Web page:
Lauritzen Gardens turns into Omaha’s Jurassic park with Dinosaurs – UpROAR exhibit

Two velociraptors stand guard during the exhibit.
Watch for all kinds of dinosaurs at Lauritzen Gardens.

Dinosaurs of all sizes and appetites hide among the plants as Lauritzen Gardens transforms into a prehistoric world during Dinosaurs – UpROAR. The special exhibit, which runs through May 12, combines the attraction of dinosaurs with the history of plants, some native to Nebraska.

As soon as you enter Omaha’s botanical garden, you are transported back millions of years to the time that dinosaurs ruled the world. Lauritzen Gardens’ plants and vegetation surround each dinosaur display. A parasaurolophus and its babies greet visitors at the entrance to the visitors center’s exhibit hall. The plant-eater relaxes among native plants, such as the Norfolk island pine, which has prehistoric roots.  I liked that the exhibit uses dinosaurs that may not be as commonly known as the Tyrannosaurus rex, brontosaurus and stegosaurus.

The dinosaurs at the exhibit appear realistic.
The dinosaurs at the exhibit appear realistic.

A volcano spews steam in the exhibit hall. Surrounded by dinosaurs, it makes you wonder what life was like during the Cretaceous period. A hypsibema lays nears its eggs, protecting her offspring from predators and the volcano.

A hypsibema protects her eggs.
A hypsibema protects her eggs.

Exhibits showcase dinosaurs in a series of actions, including chasing prey or guarding their babies. Dinosaurs – UpROAR takes on a realistic experience when you walk through the conservatory. Hidden among the flora and fauna, some dinosaurs stand only about 14 inches tall. A 33-foot tall daspletosaur greets visitors as they enter the tropical garden. The carnivore appears to be trampling palms in its way.

A 33-foot tall Daspletosaur greets visitors as they enter the tropical garden
A 33-foot tall Daspletosaur greets visitors as they enter the tropical garden.

Family and adult events

The exhibit includes fossils and children’s activities, such as a dig station and dinosaur match game.

A dig station helps children search for fossils.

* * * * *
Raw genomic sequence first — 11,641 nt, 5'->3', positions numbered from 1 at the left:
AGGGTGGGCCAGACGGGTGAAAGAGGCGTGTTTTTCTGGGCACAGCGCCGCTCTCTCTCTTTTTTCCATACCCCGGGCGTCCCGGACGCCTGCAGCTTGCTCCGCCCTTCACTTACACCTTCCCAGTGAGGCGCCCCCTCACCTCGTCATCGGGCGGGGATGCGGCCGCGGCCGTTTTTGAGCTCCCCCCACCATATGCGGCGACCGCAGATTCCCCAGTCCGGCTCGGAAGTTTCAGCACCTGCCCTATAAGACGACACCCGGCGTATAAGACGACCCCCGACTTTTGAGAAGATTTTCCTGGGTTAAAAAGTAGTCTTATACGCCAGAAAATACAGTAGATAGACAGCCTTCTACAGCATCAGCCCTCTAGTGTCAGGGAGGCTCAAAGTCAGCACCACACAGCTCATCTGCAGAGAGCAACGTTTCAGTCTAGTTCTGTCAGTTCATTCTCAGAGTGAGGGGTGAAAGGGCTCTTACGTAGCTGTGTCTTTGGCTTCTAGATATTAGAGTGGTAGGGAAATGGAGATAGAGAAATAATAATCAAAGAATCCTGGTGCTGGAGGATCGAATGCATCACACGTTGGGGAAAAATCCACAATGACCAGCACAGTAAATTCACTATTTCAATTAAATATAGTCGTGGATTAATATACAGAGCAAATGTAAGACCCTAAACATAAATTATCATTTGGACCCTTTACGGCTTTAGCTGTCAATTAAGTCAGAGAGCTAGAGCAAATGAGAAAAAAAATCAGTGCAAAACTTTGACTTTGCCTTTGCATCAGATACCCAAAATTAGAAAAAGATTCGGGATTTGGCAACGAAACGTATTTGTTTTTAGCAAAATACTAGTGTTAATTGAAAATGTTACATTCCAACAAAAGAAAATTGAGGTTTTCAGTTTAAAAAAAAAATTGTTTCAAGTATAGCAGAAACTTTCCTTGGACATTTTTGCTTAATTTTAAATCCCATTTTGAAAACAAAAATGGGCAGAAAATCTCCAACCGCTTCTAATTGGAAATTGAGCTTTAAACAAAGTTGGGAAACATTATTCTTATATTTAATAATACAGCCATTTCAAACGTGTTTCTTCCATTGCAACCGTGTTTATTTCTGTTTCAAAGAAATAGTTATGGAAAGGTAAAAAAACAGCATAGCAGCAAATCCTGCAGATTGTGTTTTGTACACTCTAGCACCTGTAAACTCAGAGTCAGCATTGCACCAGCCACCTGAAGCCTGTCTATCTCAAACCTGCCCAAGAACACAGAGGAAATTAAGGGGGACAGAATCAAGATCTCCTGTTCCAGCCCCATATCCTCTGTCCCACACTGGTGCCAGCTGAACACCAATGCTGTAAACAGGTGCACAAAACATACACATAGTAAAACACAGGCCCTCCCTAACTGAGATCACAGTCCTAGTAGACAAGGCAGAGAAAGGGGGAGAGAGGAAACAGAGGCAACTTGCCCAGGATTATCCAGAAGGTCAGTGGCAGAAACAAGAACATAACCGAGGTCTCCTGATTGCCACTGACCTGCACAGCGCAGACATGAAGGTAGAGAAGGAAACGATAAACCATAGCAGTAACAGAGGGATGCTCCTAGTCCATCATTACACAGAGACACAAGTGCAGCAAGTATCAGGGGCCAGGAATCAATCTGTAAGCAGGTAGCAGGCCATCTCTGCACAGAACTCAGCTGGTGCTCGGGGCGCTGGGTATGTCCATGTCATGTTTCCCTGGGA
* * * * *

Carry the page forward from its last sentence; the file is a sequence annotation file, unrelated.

A dig station helps children search for fossils.

Lauritzen Gardens plans several events involving the exhibit, including:

  • Dinosaur yoga for the family on Jan. 26.
  • Adult-only Dino Night on Feb. 21 and March 7. The evening includes a cash bar and is restricted to people 21 and older.
  • Dinos Twilight Tour March 22.
  • Painting with Pinot’s Pallette March 16, April 6 and April 14.
  • Adult Field Trip: Fossils and Fauna in the State Capital. The field trip for adults includes a visit to Lincoln’s Sunken Garden and Morrill Hall.

Though Nebraska wasn’t home to the creatures, we’ve long loved the mystery dinosaurs challenge people to solve. Nebraska was part of a sea during the Cretaceous period, about 65-145 million years ago. The sea featured the plesiosaur, an underwater creature. The largest in the region was found in northeast Nebraska, on the Santee Indian Reservation. Later, the region was tall grassland. We have two major fossil sites where the remains of mammals – ranging from camels to pig-bison – have been discovered. Ashfall in northeast Nebraska and Agate Fossils Bed in western Nebraska are outstanding places to learn about the state’s prehistoric occupants.

Guy Darrough and his team at Lost World Studios created the dinosaurs. A self-taught palaeontologist, the Missourian participates in fossil digs and has a collection of his own.

For more information on Dinosaurs – UpROAR, please visit Lauritzen Gardens’ website.